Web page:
infrequently transpires that neither the public nor the successful contestant is ever the gainer; in many instances the invention proves to be without value, and the victor's sole reward is the judgment of priority in his favor.

The reason for the present large number of interferences may, as some assert, be due to the increase in the number of applications for patents; and, on the other hand, it may, as others contend, be chargeable to the practice which sprang from the decision in Hammond vs. Hart, C. D., 1898, p. 52, of suggesting to an applicant claims made by another applicant. cause what it may, the fact is that during the ten years following that decision, the increase was nearly fifty per cent over the same period preceding the adoption of the rule authorized. by that case.

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There is a wide divergence of opinion as to the legality and propriety of an examiner's presenting to an applicant the claims of a rival inventor. Those opposed to the practice assert that it is against the spirit of the law, since each applicant is required by the statute to point out specifically that which he claims as his invention, and, failing to assert as his own that which is claimed by another, the Patent Office should not arrogate to itself the right to disclose the claims of the latter. Those who favor the present practice contend that if an applicant shows but does not claim the invention, it is the duty of the Office to suggest patentable claims presented in a co-pending case. That the Office has the right to do so has never been judicially determined; possibly it never will be, since the action is taken in camera, and thereafter it is too late to seek relief by writ of injunction.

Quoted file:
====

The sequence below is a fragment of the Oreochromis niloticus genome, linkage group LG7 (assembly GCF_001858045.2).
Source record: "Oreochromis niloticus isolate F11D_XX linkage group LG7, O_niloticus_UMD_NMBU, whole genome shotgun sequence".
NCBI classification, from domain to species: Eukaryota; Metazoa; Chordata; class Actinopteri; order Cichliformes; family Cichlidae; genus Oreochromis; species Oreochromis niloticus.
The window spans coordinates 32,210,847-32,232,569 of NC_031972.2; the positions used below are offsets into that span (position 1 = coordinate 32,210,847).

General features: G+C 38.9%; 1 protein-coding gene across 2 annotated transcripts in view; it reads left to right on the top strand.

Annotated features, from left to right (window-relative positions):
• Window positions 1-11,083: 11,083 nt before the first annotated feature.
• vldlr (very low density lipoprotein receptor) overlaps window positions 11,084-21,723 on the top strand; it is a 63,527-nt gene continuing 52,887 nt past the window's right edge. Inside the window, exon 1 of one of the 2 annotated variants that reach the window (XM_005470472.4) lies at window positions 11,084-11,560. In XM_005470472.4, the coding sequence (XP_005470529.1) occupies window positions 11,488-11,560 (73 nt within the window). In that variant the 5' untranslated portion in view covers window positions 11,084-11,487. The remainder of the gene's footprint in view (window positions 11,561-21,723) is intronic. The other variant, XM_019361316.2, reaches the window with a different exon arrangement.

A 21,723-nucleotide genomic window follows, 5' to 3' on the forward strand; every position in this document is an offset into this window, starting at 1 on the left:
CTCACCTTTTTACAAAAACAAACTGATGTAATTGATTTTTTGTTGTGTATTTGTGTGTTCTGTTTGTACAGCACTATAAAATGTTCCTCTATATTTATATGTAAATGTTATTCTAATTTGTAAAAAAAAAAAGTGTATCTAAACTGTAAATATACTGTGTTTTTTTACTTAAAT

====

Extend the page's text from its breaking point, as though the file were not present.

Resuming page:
Regardless of how interferences are brought about, it is undeniable that the present practice is truly sui generis and is totally dissimilar to any course of legal procedure in this country. The system as a whole has become so complex that the Court of Appeals of the District of Columbia, in Allen vs. Lowry, 116 O. G., 2253, took occasion to express the opinion it entertained for the procedure in the following terms:

"From the simple and summary mode first adopted for determining the question of priority of invention, that proceeding, by system of Patent Office rules, has grown to be a veritable old man of the sea, and the unfortunate inventor who becomes involved therein is a second Sinbad the sailor. It is known to all who are familiar with the practice in interference proceedings that by motions, petitions and appeals of every conceivable character that the ingenuity of the skilled attorney can devise, interferences can be and are prolonged for years, to the injury of the public, and often to the financial ruin of the parties."

There is no proceeding known to the law that for complexity, multiplicity of motions, hearings and appeals, equals that which obtains to-day in interference causes in the Patent Office.